AMD Battles Intel and NVIDIA for CPU and GPU Dominance
Andrew Wheeler posted on August 23, 2017 | 1998 views

If you’re interested in the GPU, CPU and APU space, this is an interesting moment in the history of desktop graphics cards and CPUs. NVIDIA is winning praise for seeing the connection between artificial intelligence (AI) and GPUs before anyone else did, but AMD (Advanced Micro Devices) has come roaring back to life and is suddenly poised to take a 40 percent share of the CPU market from Intel’s grip with its new Threadripper CPUs.

But out of all three chip making competitors, AMD stands out because it makes both a CPU and a GPU, compared to NVIDIA and Intel, which make only either GPUs in the case of NVIDIA, or CPUs in the case of Intel. Seems like it would be hard to dethrone both companies, given that NVIDIA and Intel have more resources at their disposal.

If you’re in the position of chipmaker AMD, you design, engineer and produce both GPUs and CPUs, and compete with the top producers of either market. That’s quite a challenge. The science behind adding more and more processing power to a chip is fascinating and has come a long way over the years.

History of the GPU

  • Since the 1970s, when video games were introduced and grew in popularity, the wonderment provided by early graphics processing gave way to an endless and never-ending tidal wave of demand for better performance and better content.
  • At that time, game consoles weren't the microprocessors we see in our GPUs today. Instead, they were video controllers that were coded to perform visual effects in a specific way for each different game.
  • When the first central processing units (CPUs) began appearing on consoles and computers, they, of course, also handled the graphics processing. In the mid-1980s, the abstract concept of having a separate digital organ for processing spatial data began to surface. Known as a discrete GPU, it would process offloaded graphics rendering tasks from the CPU, relieving some of the central processing workload.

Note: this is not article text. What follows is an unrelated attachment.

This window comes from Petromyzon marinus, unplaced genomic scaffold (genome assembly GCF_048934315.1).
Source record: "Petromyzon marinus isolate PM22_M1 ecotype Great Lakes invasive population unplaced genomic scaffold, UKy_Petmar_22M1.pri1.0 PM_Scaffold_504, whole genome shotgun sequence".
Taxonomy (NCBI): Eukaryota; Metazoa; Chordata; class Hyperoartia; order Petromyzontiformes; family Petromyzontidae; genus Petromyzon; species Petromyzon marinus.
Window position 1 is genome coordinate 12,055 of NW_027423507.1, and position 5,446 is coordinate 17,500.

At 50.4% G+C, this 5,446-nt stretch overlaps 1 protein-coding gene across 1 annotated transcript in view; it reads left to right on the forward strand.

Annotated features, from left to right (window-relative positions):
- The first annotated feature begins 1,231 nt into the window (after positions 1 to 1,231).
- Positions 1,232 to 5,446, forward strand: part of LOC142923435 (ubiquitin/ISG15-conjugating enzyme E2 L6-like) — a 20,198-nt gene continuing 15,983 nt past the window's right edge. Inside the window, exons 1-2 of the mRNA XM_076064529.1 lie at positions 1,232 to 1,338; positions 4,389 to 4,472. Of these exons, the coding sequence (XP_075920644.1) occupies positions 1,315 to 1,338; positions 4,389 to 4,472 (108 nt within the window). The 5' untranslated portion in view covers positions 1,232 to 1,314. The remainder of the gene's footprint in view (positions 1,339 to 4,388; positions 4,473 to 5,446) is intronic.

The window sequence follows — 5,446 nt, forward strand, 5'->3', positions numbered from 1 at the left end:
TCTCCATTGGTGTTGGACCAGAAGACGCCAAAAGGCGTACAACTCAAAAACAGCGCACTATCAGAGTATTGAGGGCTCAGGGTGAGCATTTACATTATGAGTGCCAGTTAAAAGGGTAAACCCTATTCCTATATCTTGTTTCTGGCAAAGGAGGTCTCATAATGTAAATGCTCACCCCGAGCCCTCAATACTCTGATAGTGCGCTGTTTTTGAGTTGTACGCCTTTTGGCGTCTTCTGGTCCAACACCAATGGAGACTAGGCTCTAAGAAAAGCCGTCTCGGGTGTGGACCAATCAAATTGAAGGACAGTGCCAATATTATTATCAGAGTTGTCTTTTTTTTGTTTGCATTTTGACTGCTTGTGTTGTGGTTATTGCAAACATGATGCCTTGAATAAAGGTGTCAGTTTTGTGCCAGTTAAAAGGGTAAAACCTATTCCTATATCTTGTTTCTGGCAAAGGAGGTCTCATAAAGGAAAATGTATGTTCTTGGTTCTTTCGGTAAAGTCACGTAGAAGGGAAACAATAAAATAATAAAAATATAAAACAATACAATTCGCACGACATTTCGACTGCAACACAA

The TMS34010, which was released in 1986, was among the first microprocessors designed to process offloaded graphics rendering separately from the CPU.
The TMS34010, which was released in 1986, was among the first microprocessors designed to process offloaded graphics rendering separately from the CPU.
  • The original Macintosh 128K computer popularized the graphical user interface (GUI), which meant that more computation would have to be programmed and more hardware would need to be allotted for just the baseline visual display.
  • As personal computers grew in popularity, IBM’s PS/2 computer, which was released in 1987, included an 8514/A video graphics card as an optional upgrade to the Video Graphics Array (VGA). The 8514/A was different from graphics coprocessor boards that were commonly found in pricey workstation computers in that it was designed to be less programmable, which improved the cost-to-performance ratio, thus making it attractive to the masses. This strategy worked, and the design popularized the 8514/A as the first popular fixed-function accelerator that supported 256 colors and took offloaded rendering jobs from the CPU such as drawing lines.
  • The 8514/A was so popular that clones began to surface. Canadian-based ATI released the Wonder series of graphics cards, which was among the first to support multiple monitors, as well as switch graphics modes and change resolutions, which was relatively new at the time. APIs like OpenGL and DirectX came along in the first half of the 1990s, allowing coders to program for different graphics adapters.
  • The original PlayStation console was really the first system to support 3D graphics, and it was a monster hit that set off a race to bring GPUs to PCs.

The 3DfxVoodoo was a discrete GPU for gaming only and the first to support a multi-GPU setup.
The 3DfxVoodoo was a discrete GPU for gaming only and the first to support a multi-GPU setup.